By Jose Corpas
My nose was sunburnt last week.
Not counting vacations, it was the first time that happened during the winter. While I was out relishing the near 80-degree March weather, others warned it was not a good thing. The 30 degree higher than normal temps were because of greenhouse effects they said. Climate change.
It was a reminder that not all change is good and it got me to thinking that boxing is in the midst of a climate change of its own.
Around the same time attached thumbs became mandatory and trainers went into a mini-scramble to relearn how to clinch, a pair of other changes were implemented – the ramifications of which are only recently being noticed.
On December 9, 1982, the WBC announced it was reducing the number of rounds in title fights from 15 to 12 effective January 1, 1983. Safety was the reason though critics felt they caved in to public pressure following the death of Duk Koo Kim the previous month. Along with the reduction in rounds, the WBC allowed the use of the standing 8-count in title matches and stated they were awaiting the results of a medical report before increasing the minute rest between rounds to 90 seconds.
The rest remained 60 seconds. That further fueled speculation that the reduction in rounds had motives other than safety. Some believe the fights were shortened to better fit into American television schedules. Dr. Ferdie Pacheco pointed out that deaths in amateur boxing outnumbered professional fatalities. Manager and historian Jimmy Jacobs told the Washington Post, “Of the last 26 ring deaths, only four occurred in the 13th, 14th, or 15th rounds.”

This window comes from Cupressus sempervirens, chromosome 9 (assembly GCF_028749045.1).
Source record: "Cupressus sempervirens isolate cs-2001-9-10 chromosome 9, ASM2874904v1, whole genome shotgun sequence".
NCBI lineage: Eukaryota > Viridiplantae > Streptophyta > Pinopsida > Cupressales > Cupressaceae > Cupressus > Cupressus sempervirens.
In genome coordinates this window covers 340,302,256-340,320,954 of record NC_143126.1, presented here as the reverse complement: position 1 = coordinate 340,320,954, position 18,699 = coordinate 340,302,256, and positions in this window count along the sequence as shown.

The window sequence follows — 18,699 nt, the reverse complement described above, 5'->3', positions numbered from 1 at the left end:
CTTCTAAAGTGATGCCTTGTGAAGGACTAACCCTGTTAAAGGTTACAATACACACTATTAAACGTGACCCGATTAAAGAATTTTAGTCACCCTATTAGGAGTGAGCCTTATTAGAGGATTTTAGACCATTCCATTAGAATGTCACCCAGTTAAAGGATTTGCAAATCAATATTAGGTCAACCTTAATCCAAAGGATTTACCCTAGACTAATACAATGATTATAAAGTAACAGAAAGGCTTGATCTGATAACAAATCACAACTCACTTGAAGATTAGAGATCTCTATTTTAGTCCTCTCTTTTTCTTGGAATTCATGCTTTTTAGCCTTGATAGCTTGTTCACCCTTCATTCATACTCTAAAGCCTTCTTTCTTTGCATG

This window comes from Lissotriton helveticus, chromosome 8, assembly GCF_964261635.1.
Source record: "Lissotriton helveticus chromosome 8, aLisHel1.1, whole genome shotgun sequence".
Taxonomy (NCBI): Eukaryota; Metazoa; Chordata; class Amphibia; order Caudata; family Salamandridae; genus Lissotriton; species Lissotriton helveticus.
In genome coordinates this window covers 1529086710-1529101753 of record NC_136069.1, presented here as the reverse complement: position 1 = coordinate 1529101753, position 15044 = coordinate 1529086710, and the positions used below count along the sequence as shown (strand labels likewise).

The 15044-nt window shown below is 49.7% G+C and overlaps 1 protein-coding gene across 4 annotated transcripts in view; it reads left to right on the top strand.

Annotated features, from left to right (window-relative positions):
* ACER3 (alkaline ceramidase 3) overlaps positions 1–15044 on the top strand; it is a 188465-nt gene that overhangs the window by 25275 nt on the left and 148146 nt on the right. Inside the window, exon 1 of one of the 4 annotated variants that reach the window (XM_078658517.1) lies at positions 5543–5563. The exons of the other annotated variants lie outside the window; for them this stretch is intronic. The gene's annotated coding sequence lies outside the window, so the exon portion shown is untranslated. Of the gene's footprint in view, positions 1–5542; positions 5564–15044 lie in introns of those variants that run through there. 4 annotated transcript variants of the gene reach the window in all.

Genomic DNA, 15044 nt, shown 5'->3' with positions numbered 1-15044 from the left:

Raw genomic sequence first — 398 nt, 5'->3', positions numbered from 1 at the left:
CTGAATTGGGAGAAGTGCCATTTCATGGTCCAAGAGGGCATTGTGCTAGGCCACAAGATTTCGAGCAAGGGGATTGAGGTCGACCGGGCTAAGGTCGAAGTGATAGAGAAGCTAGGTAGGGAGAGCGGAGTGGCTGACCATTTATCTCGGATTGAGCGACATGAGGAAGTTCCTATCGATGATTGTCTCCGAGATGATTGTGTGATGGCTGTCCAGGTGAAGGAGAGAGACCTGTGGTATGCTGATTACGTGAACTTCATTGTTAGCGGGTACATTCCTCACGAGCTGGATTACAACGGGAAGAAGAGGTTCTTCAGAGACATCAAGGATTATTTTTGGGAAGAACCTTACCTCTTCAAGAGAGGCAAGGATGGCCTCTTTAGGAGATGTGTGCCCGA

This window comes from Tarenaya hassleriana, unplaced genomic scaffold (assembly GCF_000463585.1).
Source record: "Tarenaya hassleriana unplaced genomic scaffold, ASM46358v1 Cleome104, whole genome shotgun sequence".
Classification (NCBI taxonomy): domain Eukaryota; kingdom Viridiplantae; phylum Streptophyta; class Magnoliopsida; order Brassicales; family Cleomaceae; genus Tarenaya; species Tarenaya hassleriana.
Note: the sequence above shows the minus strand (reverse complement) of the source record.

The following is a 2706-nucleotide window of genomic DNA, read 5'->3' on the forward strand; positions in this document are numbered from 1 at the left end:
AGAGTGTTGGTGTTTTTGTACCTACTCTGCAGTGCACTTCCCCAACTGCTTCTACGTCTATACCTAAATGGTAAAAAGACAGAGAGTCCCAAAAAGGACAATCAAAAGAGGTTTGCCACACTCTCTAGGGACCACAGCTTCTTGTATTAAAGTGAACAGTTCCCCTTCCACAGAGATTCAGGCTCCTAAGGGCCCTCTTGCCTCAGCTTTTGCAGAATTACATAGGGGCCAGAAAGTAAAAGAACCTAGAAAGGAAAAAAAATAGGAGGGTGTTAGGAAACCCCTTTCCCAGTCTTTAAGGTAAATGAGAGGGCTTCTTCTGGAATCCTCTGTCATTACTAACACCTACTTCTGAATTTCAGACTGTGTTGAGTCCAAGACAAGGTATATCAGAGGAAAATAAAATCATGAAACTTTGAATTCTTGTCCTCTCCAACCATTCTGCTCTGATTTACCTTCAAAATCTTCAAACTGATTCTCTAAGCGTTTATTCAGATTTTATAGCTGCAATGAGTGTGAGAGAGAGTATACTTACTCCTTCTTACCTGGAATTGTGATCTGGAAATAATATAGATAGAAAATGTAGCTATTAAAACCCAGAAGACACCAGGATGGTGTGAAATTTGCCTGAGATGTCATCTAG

Cus D’Amato asked, “Must we change the rules because we have a bunch of incompetent trainers who don’t train their fighters right?”
Cus tiptoed across the threshold of a problem few discussed. While he focused on trainers, a consequence of the proliferation of titles and divisions was the need for more challengers. And some of those “challengers,” because of attrition, were underqualified to be in “championship” fights to begin with. Aside from an occasional oddity, such as when Pete Rademacher challenged Floyd Patterson for his title in his professional debut, title challengers were experienced veterans at the top of their games. A generation ago, the upcoming Charles Martin-Anthony Joshua fight would be a crossroads matchup of prospects clamoring for a ranking rather a 12-round fight for the “world title.”
While the notion of 12-round fights being safer than 15-round fights is debatable, the change in strategies because of the shorter limit is making its presence felt. Over the years pacing changed and body blows are now increasingly deemed less necessary. A fighter behind in points has to “go for the knockout” much sooner and without the benefits that a sustained body attack would have provided. Fighters like Eusebio Pedroza, who concentrated on the body until the 12th or 13th round, would likely be forced to shift their attacks to the head as early as the ninth round.
And because of the shorter distance, more fighters were willing to cut maximum amounts of weight than they would have if faced with three additional rounds because fighting in a potentially weakened state is more attractive to do over 12 rounds rather than 15. Which brought about another major change right around the same time.